Stop Calling Yourself a "Marketing Guru"
I have to give a little tough love here. It seems like everyone’s a “marketing expert” or “social media guru” nowadays. When I tell someone what I do, I sometimes hear responses such as “I can do that” or “Oh I’ll think I’ll go into marketing, too.” It's like me walking up to Stephen Curry and saying, "Pshh! Throwing a little ball is easy. I can do your job." Nevermind the hours of practice, sweat, sacrifice, and pain he put into becoming great at what he does! I can surely do his job with my abysmal jump shot and mediocre dribbling skills. Catch my drift?
It seems that marketing has become a haven for the wayward millennial. The truth is, everyone does marketing in one way or another- whether you're marketing yourself, promoting your product on Instagram, or a small business owner who's been in business for 20 years even without a website or social media profile. On the other hand, when it comes to becoming a marketing professional, everyone thinks they can do it, many are self-proclaimed experts overnight, and very few know what it entails.
I recently read articles by Mallie Hart and Marc Ensign that got me thinking about the lack of knowledge about the field. I’m not talking about those who have studied it, gained years of experience, and have had successful clients/projects. Those are the kind of marketers that this industry needs! But if you watched a movie and got inspired, saw the success of a peer and wanted to see if you could do it, or just thought that this seems like a cool job, I urge you to study marketing, gain an additional skill, find a niche, become great at it, get involved, and gain credentials- not only for your benefit but also for any clients that you might acquire. If you're really serious about starting a career in marketing, are really passionate and not just being obnoxious, then aspire to be a great marketer. Become a great storyteller and aim to be the best marketer that you can be.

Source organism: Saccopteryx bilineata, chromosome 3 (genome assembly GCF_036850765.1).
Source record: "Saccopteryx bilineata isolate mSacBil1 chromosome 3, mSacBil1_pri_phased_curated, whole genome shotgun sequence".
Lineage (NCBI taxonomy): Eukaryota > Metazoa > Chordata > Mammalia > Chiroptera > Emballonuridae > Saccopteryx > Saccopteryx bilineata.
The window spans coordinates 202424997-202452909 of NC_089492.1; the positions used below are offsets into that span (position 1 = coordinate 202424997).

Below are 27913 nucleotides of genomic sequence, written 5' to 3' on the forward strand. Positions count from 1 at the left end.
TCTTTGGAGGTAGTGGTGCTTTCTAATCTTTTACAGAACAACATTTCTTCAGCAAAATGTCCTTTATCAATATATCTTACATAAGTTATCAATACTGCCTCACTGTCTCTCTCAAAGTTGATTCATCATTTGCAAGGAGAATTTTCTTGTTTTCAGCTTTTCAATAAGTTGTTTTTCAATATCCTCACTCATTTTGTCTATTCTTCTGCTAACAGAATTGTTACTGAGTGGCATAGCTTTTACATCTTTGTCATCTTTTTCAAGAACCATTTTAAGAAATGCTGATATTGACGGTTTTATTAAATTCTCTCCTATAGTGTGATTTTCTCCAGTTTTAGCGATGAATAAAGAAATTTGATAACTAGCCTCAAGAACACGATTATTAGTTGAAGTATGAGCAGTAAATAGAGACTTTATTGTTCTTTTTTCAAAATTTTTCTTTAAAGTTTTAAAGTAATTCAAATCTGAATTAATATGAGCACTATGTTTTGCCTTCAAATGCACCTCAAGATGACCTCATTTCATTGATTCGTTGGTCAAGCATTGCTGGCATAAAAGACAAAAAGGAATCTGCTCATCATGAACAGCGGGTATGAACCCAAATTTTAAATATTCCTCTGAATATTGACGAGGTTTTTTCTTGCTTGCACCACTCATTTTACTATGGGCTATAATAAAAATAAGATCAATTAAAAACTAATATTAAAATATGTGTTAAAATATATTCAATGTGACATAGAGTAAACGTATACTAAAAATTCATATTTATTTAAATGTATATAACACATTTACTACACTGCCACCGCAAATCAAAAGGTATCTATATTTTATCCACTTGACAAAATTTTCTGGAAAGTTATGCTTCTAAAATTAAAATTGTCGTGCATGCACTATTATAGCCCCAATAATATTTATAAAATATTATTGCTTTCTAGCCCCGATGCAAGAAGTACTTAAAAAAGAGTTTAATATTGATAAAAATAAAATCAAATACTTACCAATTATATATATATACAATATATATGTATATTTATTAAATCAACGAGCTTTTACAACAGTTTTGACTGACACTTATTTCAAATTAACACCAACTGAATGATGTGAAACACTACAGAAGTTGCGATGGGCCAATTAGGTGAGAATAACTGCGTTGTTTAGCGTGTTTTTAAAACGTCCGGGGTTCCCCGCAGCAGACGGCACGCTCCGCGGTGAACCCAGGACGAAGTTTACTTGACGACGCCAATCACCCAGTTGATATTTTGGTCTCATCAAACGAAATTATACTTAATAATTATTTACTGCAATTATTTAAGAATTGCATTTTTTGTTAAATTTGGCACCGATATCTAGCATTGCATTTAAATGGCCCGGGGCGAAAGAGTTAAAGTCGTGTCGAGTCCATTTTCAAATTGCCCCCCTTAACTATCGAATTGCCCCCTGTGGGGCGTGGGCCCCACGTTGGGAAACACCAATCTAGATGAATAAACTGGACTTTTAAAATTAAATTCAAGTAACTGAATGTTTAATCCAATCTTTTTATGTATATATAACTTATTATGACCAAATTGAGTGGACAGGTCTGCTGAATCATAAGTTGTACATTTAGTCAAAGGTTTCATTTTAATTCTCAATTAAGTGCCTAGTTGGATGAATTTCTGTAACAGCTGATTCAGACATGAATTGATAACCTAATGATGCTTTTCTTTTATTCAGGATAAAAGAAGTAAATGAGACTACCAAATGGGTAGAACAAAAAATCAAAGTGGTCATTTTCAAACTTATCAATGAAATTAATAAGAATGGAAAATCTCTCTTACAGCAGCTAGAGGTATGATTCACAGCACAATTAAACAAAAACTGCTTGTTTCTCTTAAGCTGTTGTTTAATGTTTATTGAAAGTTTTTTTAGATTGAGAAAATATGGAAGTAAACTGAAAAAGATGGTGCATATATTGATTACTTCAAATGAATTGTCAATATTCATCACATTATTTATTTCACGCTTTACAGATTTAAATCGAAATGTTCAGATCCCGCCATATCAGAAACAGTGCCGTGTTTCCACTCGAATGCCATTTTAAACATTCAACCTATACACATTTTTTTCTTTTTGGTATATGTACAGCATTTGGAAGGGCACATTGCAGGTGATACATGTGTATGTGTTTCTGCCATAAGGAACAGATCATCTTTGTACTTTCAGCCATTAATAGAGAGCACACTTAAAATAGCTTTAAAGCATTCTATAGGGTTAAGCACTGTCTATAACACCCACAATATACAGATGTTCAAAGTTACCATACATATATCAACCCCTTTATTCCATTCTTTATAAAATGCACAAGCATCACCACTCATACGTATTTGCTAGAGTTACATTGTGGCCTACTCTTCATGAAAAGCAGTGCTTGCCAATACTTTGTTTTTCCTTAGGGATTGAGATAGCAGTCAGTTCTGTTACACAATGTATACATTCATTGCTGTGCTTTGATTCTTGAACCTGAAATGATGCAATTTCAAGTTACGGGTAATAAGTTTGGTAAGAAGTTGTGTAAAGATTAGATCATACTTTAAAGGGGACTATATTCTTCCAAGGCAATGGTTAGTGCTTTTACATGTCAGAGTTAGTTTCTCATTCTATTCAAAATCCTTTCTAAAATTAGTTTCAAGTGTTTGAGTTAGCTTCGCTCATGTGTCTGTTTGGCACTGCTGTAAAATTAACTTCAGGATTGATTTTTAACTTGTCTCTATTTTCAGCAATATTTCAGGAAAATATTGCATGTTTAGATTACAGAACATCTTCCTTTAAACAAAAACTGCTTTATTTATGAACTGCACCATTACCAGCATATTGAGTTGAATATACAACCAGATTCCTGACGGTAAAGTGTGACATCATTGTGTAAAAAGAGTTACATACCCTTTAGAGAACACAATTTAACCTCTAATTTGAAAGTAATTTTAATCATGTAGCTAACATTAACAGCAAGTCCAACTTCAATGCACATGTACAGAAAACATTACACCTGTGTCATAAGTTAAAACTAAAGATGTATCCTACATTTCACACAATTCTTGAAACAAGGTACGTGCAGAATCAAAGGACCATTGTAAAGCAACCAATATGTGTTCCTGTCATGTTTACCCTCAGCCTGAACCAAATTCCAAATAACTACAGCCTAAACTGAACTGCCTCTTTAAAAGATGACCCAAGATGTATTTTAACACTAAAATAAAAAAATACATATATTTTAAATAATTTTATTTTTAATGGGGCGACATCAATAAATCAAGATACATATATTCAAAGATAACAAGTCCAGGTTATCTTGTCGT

Being a marketing manager is so much more than promoting a product through a post on social media or giving a brand pointers on its image- there’s testing, engagement, campaigns, critical thinking, creativity, networking, technical skills like HTML/CSS, data analytics, statistics, graphic & web design, etc. There’s social media, e-mail marketing, advertising, product packaging, placement, and market analysis. You have to be ahead of the trend, know the latest industry news, and be up to date with tech. Oftentimes, the marketing manager has duties that stretch into PR and Sales. It’s a tough job and a busy one but the satisfaction of knowing you’re helping a company or brand grow is indescribable.
At the end of the day, I’m not a guru and I’m not an expert. I’m just a girl who’s passionate about what I do.